The Joker is a playing card found in most modern French-suited card decks, as an addition to the standard four suits (Clubs, Diamonds, Hearts, and Spades). From the second half of the 20th century, they have also been found in Spanish- and Italian-suited decks, excluding stripped decks. The Joker originated in the United States during the Civil War, and was created as a trump card for the game of Euchre. It has since been adopted into many other card games, where it often acts as a wild card, but may have other functions such as the top trump, a skip card (forcing another player to miss a turn), the lowest-ranking card, the highest-value card or a card of a different value from the rest of the pack (see e.g. Zwickern which has 6 Jokers with this function). By contrast, a wild card is any card that may be used to represent another card or cards; it need not be a Joker.
The game of Euchre is credited with the introduction of the Joker into card games. However, Euchre began life with no Joker. In the earliest rules of 1844, 32 standard cards are used and the Right Bower, the trump Jack, was the "commanding card" with the Left Bower, the Jack of the same colour, as the second-highest card. The Joker makes its first official appearance in a set of rules in 1868 where it turns out to be a blank specimen card not intended for actual play. This gave rise to a variant game called "Euchre with the Joker" in which the blank card ranked above all the rest. It must have been in use even earlier, however, since the term "Best Bower" appears in a satirical 1861 piece about the American Civil War, and in fact Samuel Hart is credited with printing the first illustrated "Best Bower" card in 1863 with his "Imperial Bower". Best Bower-type Jokers continued to be produced well into the 20th century. Cards labelled "Joker" began appearing around the late 1860s, with some depicting clowns and jesters.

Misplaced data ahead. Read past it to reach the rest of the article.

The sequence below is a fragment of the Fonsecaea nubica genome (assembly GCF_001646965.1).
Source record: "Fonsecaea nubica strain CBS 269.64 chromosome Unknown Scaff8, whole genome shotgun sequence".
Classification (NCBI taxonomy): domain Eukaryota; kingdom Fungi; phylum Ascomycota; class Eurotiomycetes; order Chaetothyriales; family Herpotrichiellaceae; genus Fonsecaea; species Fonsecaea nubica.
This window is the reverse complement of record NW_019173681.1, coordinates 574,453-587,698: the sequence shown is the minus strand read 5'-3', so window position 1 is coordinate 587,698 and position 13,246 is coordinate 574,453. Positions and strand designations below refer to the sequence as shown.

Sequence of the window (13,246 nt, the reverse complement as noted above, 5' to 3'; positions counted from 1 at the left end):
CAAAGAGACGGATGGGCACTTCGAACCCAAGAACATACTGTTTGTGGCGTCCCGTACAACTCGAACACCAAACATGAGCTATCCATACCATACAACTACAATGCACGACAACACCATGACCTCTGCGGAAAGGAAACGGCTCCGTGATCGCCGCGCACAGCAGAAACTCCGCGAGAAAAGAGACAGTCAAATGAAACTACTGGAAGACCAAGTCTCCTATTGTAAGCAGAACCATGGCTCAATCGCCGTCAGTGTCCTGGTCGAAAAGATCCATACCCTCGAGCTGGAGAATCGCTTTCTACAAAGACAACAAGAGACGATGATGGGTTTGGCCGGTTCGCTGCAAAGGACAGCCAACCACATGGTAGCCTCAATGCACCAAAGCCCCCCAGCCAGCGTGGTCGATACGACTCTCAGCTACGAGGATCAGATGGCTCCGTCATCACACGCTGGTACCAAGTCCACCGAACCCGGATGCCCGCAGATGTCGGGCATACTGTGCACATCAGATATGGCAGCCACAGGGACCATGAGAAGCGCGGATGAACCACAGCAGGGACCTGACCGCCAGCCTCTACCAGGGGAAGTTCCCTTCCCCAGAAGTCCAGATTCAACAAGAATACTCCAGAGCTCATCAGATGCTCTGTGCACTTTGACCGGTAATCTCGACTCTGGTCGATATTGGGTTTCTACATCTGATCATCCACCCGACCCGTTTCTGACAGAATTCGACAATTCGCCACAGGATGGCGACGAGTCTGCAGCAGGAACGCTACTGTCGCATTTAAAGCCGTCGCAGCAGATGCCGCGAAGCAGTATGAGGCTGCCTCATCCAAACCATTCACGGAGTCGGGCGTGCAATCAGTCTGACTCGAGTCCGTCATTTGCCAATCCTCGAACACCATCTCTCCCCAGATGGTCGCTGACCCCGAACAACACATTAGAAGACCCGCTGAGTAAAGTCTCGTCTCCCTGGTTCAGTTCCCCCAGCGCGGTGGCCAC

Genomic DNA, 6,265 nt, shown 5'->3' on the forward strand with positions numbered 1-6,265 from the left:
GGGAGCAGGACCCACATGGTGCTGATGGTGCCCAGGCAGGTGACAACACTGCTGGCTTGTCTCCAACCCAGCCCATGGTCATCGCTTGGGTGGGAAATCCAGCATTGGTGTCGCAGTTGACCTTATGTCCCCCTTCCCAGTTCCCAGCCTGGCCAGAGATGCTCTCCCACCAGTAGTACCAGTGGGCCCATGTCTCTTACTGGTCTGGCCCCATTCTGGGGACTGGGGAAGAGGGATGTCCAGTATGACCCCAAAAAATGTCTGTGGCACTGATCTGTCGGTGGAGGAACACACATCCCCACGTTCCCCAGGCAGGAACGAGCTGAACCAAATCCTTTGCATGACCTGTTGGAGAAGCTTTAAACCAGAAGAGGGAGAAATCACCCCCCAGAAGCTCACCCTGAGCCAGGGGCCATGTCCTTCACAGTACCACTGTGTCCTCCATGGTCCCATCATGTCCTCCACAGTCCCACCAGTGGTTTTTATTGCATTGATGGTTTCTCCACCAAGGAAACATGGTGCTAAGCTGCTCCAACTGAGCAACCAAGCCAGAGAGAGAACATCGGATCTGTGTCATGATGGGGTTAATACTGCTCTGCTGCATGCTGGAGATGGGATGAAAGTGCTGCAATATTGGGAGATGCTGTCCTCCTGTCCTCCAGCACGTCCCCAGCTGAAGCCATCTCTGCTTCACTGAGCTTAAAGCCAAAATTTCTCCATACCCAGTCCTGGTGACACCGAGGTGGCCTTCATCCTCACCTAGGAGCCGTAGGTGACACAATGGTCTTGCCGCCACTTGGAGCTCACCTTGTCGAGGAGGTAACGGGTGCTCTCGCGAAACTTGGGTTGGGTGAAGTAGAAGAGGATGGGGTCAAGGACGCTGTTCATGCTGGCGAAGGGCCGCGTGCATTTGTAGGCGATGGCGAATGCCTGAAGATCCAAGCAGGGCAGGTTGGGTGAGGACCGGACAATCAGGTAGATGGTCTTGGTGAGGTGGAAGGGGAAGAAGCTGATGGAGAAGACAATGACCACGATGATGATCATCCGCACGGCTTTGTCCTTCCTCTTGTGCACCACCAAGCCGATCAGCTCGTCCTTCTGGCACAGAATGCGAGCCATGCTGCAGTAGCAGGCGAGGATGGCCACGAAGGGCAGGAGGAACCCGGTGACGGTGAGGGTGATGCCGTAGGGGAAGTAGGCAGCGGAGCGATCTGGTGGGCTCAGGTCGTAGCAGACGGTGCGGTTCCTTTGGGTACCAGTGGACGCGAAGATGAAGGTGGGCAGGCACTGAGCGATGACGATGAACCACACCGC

The idea behind the three top cards in Euchre appears to have originated from Germany where the games Juckerspiel and Bester Bube ("Best Bower") also used Jacks as best, right and left bowers. It is also believed that the term "Joker" comes from Juckerspiel, which is also known as Jucker, the original German spelling of Euchre. One British manufacturer, Charles Goodall, was manufacturing packs with Jokers for the American market in 1871. The first Joker for the domestic British market was sold in 1874. Italians call Jokers "Jolly", for many early cards were labelled "Jolly Joker".
The notion of a Joker was later transferred to the game of Poker where it was initially called the Mistigris. This happened around 1875, where it functioned as a wild card. Packs with two Jokers started to become the norm during the late 1940s for the game of Canasta. Since the 1950s, German and Austrian packs have included three Jokers to play German Rummy. In Poland, the third Joker is known as the blue Joker because the KZWP monopoly during the Polish People's Republic printed all third Jokers blue. In Schleswig-Holstein, Zwickern packs come with six Jokers.